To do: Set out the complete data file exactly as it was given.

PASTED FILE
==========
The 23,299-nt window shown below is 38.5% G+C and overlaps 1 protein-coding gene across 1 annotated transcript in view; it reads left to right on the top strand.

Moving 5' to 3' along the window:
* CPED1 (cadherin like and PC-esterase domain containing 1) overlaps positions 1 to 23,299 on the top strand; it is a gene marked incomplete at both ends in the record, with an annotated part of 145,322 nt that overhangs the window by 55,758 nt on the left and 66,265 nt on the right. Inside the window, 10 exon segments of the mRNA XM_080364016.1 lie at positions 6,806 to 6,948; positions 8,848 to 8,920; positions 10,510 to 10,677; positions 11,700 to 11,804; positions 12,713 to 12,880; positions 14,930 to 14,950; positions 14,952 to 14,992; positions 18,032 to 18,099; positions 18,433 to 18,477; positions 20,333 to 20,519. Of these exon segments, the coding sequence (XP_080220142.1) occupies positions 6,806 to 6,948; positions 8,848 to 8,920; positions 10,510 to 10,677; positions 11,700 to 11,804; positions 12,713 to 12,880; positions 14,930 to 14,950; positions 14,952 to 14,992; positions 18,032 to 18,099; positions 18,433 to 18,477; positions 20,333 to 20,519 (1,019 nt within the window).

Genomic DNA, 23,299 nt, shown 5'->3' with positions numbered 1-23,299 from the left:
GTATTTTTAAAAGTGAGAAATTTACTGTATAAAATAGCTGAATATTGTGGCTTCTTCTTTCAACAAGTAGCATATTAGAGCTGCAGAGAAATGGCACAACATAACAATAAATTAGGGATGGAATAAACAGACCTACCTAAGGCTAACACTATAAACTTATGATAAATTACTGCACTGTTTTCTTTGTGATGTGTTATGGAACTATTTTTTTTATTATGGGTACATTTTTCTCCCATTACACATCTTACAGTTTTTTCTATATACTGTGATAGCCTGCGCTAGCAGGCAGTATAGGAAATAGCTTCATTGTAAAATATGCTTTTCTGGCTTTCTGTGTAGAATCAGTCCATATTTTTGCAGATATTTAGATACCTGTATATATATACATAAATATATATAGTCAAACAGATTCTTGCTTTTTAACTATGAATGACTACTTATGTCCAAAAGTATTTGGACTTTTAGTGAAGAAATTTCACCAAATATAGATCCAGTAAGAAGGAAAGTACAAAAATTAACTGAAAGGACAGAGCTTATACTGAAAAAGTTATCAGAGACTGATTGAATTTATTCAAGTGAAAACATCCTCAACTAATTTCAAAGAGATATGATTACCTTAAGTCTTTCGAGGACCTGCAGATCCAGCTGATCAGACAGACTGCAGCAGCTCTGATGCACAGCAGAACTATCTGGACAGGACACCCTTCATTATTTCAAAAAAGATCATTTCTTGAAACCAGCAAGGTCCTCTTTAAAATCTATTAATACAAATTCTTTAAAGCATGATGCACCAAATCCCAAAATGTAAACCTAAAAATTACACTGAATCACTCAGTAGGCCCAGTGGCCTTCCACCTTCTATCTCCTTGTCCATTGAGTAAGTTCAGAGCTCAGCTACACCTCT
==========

The 23,299-nt window shown below is 38.5% G+C and overlaps 1 protein-coding gene across 1 annotated transcript in view; it reads left to right on the top strand.

Moving 5' to 3' along the window:
* CPED1 (cadherin like and PC-esterase domain containing 1) overlaps positions 1 to 23,299 on the top strand; it is a gene marked incomplete at both ends in the record, with an annotated part of 145,322 nt that overhangs the window by 55,758 nt on the left and 66,265 nt on the right. Inside the window, 10 exon segments of the mRNA XM_080364016.1 lie at positions 6,806 to 6,948; positions 8,848 to 8,920; positions 10,510 to 10,677; positions 11,700 to 11,804; positions 12,713 to 12,880; positions 14,930 to 14,950; positions 14,952 to 14,992; positions 18,032 to 18,099; positions 18,433 to 18,477; positions 20,333 to 20,519. Of these exon segments, the coding sequence (XP_080220142.1) occupies positions 6,806 to 6,948; positions 8,848 to 8,920; positions 10,510 to 10,677; positions 11,700 to 11,804; positions 12,713 to 12,880; positions 14,930 to 14,950; positions 14,952 to 14,992; positions 18,032 to 18,099; positions 18,433 to 18,477; positions 20,333 to 20,519 (1,019 nt within the window).

Genomic DNA, 23,299 nt, shown 5'->3' with positions numbered 1-23,299 from the left:
GTATTTTTAAAAGTGAGAAATTTACTGTATAAAATAGCTGAATATTGTGGCTTCTTCTTTCAACAAGTAGCATATTAGAGCTGCAGAGAAATGGCACAACATAACAATAAATTAGGGATGGAATAAACAGACCTACCTAAGGCTAACACTATAAACTTATGATAAATTACTGCACTGTTTTCTTTGTGATGTGTTATGGAACTATTTTTTTTATTATGGGTACATTTTTCTCCCATTACACATCTTACAGTTTTTTCTATATACTGTGATAGCCTGCGCTAGCAGGCAGTATAGGAAATAGCTTCATTGTAAAATATGCTTTTCTGGCTTTCTGTGTAGAATCAGTCCATATTTTTGCAGATATTTAGATACCTGTATATATATACATAAATATATATAGTCAAACAGATTCTTGCTTTTTAACTATGAATGACTACTTATGTCCAAAAGTATTTGGACTTTTAGTGAAGAAATTTCACCAAATATAGATCCAGTAAGAAGGAAAGTACAAAAATTAACTGAAAGGACAGAGCTTATACTGAAAAAGTTATCAGAGACTGATTGAATTTATTCAAGTGAAAACATCCTCAACTAATTTCAAAGAGATATGATTACCTTAAGTCTTTCGAGGACCTGCAGATCCAGCTGATCAGACAGACTGCAGCAGCTCTGATGCACAGCAGAACTATCTGGACAGGACACCCTTCATTATTTCAAAAAAGATCATTTCTTGAAACCAGCAAGGTCCTCTTTAAAATCTATTAATACAAATTCTTTAAAGCATGATGCACCAAATCCCAAAATGTAAACCTAAAAATTACACTGAATCACTCAGTAGGCCCAGTGGCCTTCCACCTTCTATCTCCTTGTCCATTGAGTAAGTTCAGAGCTCAGCTACACCTCT